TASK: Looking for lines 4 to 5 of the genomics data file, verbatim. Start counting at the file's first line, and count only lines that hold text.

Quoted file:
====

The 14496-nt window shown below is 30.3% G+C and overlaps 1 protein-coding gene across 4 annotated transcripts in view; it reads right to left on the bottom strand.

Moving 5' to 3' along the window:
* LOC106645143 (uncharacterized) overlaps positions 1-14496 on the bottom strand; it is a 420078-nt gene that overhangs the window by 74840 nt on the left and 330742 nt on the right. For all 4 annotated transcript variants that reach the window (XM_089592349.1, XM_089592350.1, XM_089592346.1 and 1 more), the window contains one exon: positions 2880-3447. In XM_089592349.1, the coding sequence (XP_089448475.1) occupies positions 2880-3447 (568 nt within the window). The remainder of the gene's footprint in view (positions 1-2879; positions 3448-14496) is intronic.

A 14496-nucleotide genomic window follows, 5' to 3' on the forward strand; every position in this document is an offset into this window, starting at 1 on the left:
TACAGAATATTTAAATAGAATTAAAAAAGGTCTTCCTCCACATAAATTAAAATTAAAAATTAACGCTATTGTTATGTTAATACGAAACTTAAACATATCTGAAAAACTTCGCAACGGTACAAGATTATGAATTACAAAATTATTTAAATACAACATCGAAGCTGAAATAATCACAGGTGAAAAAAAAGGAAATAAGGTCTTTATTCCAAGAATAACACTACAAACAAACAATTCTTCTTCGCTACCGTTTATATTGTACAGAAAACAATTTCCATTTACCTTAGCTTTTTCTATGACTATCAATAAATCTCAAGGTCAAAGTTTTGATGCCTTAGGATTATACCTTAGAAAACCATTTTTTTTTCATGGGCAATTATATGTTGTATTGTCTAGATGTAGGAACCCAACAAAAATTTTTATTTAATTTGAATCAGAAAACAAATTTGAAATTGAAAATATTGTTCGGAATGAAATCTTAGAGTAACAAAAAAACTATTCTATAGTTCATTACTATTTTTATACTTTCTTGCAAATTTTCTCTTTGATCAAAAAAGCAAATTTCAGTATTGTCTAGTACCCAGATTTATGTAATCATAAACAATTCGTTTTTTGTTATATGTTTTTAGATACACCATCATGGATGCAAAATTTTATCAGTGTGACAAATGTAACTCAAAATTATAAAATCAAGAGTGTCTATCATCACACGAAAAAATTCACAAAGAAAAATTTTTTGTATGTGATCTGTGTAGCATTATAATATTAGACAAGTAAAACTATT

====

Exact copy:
A 14496-nucleotide genomic window follows, 5' to 3' on the forward strand; every position in this document is an offset into this window, starting at 1 on the left:
TACAGAATATTTAAATAGAATTAAAAAAGGTCTTCCTCCACATAAATTAAAATTAAAAATTAACGCTATTGTTATGTTAATACGAAACTTAAACATATCTGAAAAACTTCGCAACGGTACAAGATTATGAATTACAAAATTATTTAAATACAACATCGAAGCTGAAATAATCACAGGTGAAAAAAAAGGAAATAAGGTCTTTATTCCAAGAATAACACTACAAACAAACAATTCTTCTTCGCTACCGTTTATATTGTACAGAAAACAATTTCCATTTACCTTAGCTTTTTCTATGACTATCAATAAATCTCAAGGTCAAAGTTTTGATGCCTTAGGATTATACCTTAGAAAACCATTTTTTTTTCATGGGCAATTATATGTTGTATTGTCTAGATGTAGGAACCCAACAAAAATTTTTATTTAATTTGAATCAGAAAACAAATTTGAAATTGAAAATATTGTTCGGAATGAAATCTTAGAGTAACAAAAAAACTATTCTATAGTTCATTACTATTTTTATACTTTCTTGCAAATTTTCTCTTTGATCAAAAAAGCAAATTTCAGTATTGTCTAGTACCCAGATTTATGTAATCATAAACAATTCGTTTTTTGTTATATGTTTTTAGATACACCATCATGGATGCAAAATTTTATCAGTGTGACAAATGTAACTCAAAATTATAAAATCAAGAGTGTCTATCATCACACGAAAAAATTCACAAAGAAAAATTTTTTGTATGTGATCTGTGTAGCATTATAATATTAGACAAGTAAAACTATT